Cookies help us deliver our Services. By using our Services, you agree to our use of cookies. Learn More.

The Fake Parks And Recreation Product That Briefly Became A Reality

A mockumentary sitcom is only as memorable as its characters, and Parks and Recreation excels in that department. Endless quotes from Ron Swanson (Nick Offerman) and April Ludgate (Aubrey Plaza) ring loud in the Internet's hallowed halls; Leslie Knope (Amy Poehler) remains a lovable beacon of earnestness; and Tom Haverford (Aziz Ansari) and Donna Meagle (Retta) continue to inspire with their mantra "treat yo' self."

Ben Wyatt (Adam Scott) is no slouch in the character department, either. Initially a guest star alongside and perfect foil to Rob Lowe's hyper-energetic Chris Traeger, Ben becomes irrevocably integral to the Parks and Rec story as early as season 3. Pawnee, Indiana is a city rife with issues Leslie alone can't solve; having a level-headed thinker like Ben on her team helps to temper and hone her idealistic enthusiasm. (And that's not to mention the fact that Ben and Leslie – spoiler alert — end up getting married.)

As viewers come to learn, however, Ben isn't as well put-together as he may seem. When he becomes temporarily unemployed, he loses all sense of direction and turns to his nerdy habits to keep him afloat. The result is one of Parks and Rec's most enduring legacies — so enduring, in fact, it translated to real life at one point.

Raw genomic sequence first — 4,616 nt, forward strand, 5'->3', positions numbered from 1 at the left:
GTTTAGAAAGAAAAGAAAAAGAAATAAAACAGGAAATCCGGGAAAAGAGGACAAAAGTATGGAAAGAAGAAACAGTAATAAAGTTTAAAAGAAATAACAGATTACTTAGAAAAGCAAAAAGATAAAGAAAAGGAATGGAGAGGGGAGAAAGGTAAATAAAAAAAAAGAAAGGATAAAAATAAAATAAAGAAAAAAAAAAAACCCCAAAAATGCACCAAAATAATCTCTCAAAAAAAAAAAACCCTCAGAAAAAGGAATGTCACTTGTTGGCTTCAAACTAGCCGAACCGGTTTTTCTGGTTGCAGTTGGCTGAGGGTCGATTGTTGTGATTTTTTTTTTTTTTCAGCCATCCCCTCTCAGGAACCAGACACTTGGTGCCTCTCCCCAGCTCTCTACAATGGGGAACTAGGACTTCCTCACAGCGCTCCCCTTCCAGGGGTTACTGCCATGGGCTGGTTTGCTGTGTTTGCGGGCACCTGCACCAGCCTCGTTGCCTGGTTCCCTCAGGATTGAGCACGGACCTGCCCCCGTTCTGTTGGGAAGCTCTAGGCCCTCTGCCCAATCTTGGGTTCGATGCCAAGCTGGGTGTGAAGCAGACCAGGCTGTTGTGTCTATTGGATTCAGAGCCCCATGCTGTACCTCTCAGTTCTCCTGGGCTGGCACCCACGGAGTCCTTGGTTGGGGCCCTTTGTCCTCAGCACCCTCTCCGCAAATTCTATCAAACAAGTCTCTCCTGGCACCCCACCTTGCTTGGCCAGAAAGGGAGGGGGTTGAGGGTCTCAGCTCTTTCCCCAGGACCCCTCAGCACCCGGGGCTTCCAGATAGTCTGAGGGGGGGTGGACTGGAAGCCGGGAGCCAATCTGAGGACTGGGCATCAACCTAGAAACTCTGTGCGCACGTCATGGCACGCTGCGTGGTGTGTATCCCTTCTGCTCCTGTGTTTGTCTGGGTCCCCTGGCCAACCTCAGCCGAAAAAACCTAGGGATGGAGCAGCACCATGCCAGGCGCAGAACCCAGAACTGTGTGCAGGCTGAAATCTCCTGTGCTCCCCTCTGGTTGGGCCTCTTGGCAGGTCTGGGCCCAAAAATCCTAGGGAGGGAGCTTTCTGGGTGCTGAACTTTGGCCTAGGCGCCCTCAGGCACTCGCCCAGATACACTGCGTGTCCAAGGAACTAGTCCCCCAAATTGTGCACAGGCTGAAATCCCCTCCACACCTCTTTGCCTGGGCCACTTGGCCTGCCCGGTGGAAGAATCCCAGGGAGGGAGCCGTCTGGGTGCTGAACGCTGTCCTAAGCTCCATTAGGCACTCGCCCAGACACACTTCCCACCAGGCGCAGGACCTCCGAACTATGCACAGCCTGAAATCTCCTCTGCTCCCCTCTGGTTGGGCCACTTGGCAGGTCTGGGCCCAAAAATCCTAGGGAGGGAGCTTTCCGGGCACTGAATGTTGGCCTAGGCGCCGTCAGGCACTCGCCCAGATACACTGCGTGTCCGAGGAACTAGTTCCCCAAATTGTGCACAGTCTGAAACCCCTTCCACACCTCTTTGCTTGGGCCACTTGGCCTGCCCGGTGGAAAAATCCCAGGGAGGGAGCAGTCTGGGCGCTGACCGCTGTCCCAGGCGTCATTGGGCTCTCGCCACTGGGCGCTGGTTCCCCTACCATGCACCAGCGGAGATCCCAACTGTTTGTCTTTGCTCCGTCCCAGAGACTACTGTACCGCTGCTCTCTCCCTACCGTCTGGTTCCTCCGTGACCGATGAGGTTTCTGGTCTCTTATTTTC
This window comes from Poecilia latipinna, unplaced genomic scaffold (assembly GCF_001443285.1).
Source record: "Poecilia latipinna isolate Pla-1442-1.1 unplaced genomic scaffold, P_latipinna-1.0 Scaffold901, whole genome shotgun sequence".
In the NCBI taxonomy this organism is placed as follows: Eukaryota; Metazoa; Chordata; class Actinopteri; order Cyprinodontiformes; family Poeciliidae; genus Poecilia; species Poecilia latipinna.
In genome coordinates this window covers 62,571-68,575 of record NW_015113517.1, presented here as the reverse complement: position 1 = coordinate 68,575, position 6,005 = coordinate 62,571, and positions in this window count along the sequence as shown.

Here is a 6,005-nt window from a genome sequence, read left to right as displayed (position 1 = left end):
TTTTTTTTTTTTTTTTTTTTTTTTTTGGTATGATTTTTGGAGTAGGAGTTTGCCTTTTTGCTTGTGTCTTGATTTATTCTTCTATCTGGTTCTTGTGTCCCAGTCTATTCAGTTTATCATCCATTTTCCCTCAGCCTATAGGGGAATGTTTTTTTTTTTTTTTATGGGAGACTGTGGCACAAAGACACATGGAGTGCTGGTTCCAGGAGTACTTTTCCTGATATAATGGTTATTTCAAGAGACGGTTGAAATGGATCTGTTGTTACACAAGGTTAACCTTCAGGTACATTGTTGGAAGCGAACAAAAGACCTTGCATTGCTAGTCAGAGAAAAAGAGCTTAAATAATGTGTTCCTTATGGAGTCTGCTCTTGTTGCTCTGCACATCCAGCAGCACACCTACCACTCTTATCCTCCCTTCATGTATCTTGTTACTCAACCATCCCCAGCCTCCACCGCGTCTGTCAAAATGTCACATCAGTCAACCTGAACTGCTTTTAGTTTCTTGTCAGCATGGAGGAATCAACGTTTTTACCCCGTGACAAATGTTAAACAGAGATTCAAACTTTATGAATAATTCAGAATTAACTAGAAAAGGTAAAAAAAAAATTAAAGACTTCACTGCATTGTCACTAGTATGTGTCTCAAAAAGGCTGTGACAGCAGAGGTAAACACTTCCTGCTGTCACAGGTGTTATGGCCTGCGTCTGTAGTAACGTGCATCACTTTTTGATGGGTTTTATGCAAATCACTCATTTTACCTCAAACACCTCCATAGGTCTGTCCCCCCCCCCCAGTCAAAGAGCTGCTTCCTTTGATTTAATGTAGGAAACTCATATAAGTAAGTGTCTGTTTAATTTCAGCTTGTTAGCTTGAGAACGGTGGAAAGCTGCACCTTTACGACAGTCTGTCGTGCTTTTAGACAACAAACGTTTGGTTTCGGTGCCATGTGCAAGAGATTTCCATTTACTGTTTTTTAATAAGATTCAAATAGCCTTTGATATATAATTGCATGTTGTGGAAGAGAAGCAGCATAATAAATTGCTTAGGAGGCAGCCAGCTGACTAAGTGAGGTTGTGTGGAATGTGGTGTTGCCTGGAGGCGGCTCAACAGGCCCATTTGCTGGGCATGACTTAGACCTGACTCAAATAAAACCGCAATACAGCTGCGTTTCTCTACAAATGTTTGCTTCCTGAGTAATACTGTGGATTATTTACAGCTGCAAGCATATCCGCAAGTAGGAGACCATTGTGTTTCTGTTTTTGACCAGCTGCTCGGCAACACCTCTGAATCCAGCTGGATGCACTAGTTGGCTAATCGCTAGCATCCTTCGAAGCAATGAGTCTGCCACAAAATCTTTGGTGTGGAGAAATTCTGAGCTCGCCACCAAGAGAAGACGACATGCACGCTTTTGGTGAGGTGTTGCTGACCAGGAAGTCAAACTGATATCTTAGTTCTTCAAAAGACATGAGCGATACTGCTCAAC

Cones of Dunshire is a nerd's dreams come true

Ben never tries to hide his nerdy side, even when it comes back to bite him in the form of co-workers' unending mockery. As the man infamously connected to the "Ice Town" incident, he's able to plow through a few snide comments here and there. He's not just your everyday nerd, though. Yes, Ben can quote sci-fi films like the best of them and freaks out when Leslie gifts him with a replica of Game of Thrones' Iron Throne, but that's not where his nerdom stops.

As mentioned, Ben's unemployment injects him with restless energy, which he channels into a board game of his own making: Cones of Dunshire. Modeled after his love of real-life board game Settlers of Catan (which appears on the show), Cones of Dunshire is complicated, crazy, and colorful. Ben brings it to the accounting firm he works for at the time, and it's an instant hit with the equally-as-nerdy employees there. Later on, Cones of Dunshire gets patented, unbeknownst to Ben — and even though he hasn't played since his unemployed days, Ben's knowledge of the rules is still unparalleled.

In 2014, Mayfair Games — publisher of Settlers of Catan — and several Parks and Rec producers brought Ben's board game to life (via The Verge). In keeping with the spirit Ben is in when he first conceives the game, Mayfair's version is extremely imaginative — something someone with a lot of time and nerdy knowledge on their hands could plausibly come up with. A charity tournament was held with the game at 2014's Gen Con, raising upwards of $20,000.

Unfortunately, Cones of Dunshire has since been unavailable to the public. However, Mayfair owns the trademark for the game, so who knows? Maybe some future Parks and Rec anniversary event will see the release of a more polished version of Ben's magnum opus.